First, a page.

The question concerning the depreciation of our currency stated and examined, Volum 3

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Side v - Observations on the Principles which Regulate the Course of Exchange; and on the Present Depreciated State of the Currency.
Side 65 - Our true policy would surely be to profess, as the object and guide of our commercial system, that which every man who has studied the subject, must know to be the true principle of commerce, the interchange of reciprocal and equivalent benefit. We may rest assured that it is not in the nature of commerce to enrich one party at the expense of the other. This is a purpose at which, if it were practicable, we ought not to aim; and which, if we aimed at, we could not accomplish.
Side 20 - A bank-note is not a commodity : it is only an engagement for the payment of a certain specified quantity of money. It cannot vary its value in exchange for any commodity, except in reference to the general increase or diminution of the value of such commodity in gold, and in the precise proportion of that increase or diminution. Gold, therefore, is the test by which the value of bank-notes must be tried ; and if a one-pound note, being an engagement to pay 5 dwts. 3 grs.
Side 103 - MONEY issued in the name of the state, in aid of its own Exchequer, and in compulsory payment of its expenses, such as has been resorted to in various parts of the world, is happily unknown to this country. Such paper is in the nature of a. forced loan, which, in itself, implies a want of credit. From this circumstance alone, it falls below PAR ; and its first depreciation is soon accelerated by the necessity of augmenting the issues in proportion to their diminished value. Thus an excess of paper...
Side 120 - Banks and the town Bankers, for the purpose of meeting possible demands upon them, and by the community at large, either directly from the Bank, or indirectly through the former channels, for the purpose of hoarding, from the dread of some imaginary or contingent danger.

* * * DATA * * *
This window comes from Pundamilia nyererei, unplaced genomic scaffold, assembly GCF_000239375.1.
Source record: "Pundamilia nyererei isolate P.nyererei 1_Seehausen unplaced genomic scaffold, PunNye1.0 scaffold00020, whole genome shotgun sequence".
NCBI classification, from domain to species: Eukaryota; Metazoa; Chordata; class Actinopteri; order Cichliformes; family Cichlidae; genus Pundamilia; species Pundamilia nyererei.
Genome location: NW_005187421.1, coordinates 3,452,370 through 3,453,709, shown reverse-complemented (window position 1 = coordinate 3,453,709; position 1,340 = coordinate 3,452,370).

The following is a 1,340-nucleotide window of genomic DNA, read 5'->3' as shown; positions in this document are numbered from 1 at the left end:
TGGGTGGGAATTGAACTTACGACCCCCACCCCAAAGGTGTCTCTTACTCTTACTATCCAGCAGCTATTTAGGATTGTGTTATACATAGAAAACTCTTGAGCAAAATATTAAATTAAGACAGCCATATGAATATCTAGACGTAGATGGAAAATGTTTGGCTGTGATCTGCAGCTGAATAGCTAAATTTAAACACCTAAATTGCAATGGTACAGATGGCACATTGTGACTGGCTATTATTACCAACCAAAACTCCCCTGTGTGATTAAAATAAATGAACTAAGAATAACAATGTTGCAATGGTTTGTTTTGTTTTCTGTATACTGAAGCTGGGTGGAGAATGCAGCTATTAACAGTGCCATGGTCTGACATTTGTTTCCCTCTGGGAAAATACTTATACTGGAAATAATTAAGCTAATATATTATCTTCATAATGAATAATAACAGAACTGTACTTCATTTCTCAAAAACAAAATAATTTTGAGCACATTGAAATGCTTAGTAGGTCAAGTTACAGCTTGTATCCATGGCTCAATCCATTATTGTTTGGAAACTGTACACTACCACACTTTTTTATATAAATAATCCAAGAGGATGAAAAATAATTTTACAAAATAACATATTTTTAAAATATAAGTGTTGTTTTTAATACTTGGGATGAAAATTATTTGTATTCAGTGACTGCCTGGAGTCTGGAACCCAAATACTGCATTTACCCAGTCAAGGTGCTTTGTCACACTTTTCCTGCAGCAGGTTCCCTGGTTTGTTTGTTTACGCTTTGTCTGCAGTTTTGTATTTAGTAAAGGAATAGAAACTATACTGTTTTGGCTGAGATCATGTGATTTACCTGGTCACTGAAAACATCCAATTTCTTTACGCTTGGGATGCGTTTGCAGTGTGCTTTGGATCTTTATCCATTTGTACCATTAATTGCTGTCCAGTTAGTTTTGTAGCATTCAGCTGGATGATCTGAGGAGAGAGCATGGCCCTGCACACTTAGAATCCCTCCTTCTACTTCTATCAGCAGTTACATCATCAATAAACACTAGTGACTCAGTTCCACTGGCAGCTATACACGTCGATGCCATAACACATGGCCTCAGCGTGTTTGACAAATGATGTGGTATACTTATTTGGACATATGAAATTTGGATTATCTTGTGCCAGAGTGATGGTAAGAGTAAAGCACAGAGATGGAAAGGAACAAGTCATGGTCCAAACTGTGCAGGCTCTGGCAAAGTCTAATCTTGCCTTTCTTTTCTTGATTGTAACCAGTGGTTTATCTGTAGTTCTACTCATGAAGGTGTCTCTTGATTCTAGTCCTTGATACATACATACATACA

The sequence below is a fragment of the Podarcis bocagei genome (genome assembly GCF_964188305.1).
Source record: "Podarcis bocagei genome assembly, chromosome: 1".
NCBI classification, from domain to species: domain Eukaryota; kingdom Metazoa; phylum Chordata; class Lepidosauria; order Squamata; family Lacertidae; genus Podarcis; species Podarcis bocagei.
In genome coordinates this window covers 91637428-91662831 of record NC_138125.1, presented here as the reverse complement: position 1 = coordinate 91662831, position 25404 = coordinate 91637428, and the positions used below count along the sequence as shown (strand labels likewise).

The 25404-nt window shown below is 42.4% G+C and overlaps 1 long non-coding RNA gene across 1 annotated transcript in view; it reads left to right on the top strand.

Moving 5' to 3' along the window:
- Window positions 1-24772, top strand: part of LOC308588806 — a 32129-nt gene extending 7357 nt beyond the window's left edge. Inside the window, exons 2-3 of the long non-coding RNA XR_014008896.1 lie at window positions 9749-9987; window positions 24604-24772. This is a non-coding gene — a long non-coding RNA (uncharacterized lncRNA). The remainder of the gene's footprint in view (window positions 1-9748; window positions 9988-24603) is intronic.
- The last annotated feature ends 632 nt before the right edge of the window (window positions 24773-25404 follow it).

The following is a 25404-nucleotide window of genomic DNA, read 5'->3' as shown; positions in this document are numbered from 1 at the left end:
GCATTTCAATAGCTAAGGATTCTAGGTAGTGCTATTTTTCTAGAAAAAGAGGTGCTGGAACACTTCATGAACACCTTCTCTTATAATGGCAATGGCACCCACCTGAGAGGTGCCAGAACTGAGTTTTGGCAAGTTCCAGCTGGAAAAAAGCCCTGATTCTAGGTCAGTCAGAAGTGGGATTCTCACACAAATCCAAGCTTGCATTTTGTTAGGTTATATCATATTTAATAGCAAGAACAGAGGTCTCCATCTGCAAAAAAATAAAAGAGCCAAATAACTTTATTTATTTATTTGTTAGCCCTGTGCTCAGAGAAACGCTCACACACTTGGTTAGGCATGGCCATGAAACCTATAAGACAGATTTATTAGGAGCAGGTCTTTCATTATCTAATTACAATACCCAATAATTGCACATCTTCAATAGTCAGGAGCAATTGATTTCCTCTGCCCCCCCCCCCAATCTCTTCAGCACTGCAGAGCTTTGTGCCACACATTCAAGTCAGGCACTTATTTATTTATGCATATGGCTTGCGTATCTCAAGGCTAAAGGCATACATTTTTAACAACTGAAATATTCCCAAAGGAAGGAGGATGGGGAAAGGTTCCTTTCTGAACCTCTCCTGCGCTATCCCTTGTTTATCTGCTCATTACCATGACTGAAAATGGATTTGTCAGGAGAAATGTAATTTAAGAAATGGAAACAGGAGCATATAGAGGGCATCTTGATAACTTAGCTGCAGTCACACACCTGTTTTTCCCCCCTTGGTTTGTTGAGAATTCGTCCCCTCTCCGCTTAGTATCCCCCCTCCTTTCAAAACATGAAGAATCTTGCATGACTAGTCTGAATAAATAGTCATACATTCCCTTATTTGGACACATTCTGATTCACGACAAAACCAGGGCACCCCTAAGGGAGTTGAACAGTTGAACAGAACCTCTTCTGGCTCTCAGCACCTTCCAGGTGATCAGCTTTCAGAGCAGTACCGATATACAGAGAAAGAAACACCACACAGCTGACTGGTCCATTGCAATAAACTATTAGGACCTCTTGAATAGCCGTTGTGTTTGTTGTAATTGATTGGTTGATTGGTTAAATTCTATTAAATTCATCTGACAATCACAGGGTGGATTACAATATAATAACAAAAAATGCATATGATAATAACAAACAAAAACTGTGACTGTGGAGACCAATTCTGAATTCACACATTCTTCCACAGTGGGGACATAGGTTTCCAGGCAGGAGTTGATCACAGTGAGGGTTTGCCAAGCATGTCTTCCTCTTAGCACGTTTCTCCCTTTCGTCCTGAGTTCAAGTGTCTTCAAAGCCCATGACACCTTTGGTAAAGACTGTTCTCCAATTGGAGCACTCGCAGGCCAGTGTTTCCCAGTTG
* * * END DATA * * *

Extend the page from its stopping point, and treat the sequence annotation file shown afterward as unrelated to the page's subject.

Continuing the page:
Side 140 - ... that nothing but its interchangeableness with cash, can now restore that assurance, or, at any time, permanently maintain it. Lastly, is it the interest of the government which calls for this system ? This question can hardly be put without seeming to imply an admission which every man must be anxious to deny — that there can be an interest in the Government separate from that of the community. We are told, however, that the taxes, could not be raised — that the loans for carrying on the...
Side 117 - ... countries, or with its own, at former periods. Neither is that quantity to be measured by the public revenue. In proof of this assertion, as applicable to the present state of this country, it is not necessary to go into a minute statement of the course of proceeding at the Exchequer, although it is by such a detail that the proof would be most completely established. It is sufficient to state, that in the evening of each day, the whole receipt of the revenue within that day, is carried to the...
Side viii - I say this the rather, because I see (and I see with deep regret) an attempt made to create political divisions on this subject: and to array particular parties against principles which, surely, are not to be classed among the articles of any political creed, or to be considered as connected with the separate interests of any party: — principles which, if false, may be disproved by calm argument, without the aid of Influence or combination; but which, if true, cannot be refuted by clamour, and...
Side 63 - ... and there are few which have led to a greater number of practical mistakes, attended with consequences extensively prejudicial to the happiness of mankind. In this country, our parliamentary proceedings, our public documents, and the works of several able and popular writers, have combined to propagate...
Side 80 - Whether, for instance, an old lease, at the rent of 1000 guiticularly of the leading members of the Committee of Finance, in consequence of whose report this bargain was made ; that the advance obtained from the Bank was not adequate to the advantages which they derived from the agreement. Be that as it may, I must decidedly protest against the as. sertion that Government has, at any time, demanded or received from the Bank any participation in the profits which f' accrue to them from the suspension...

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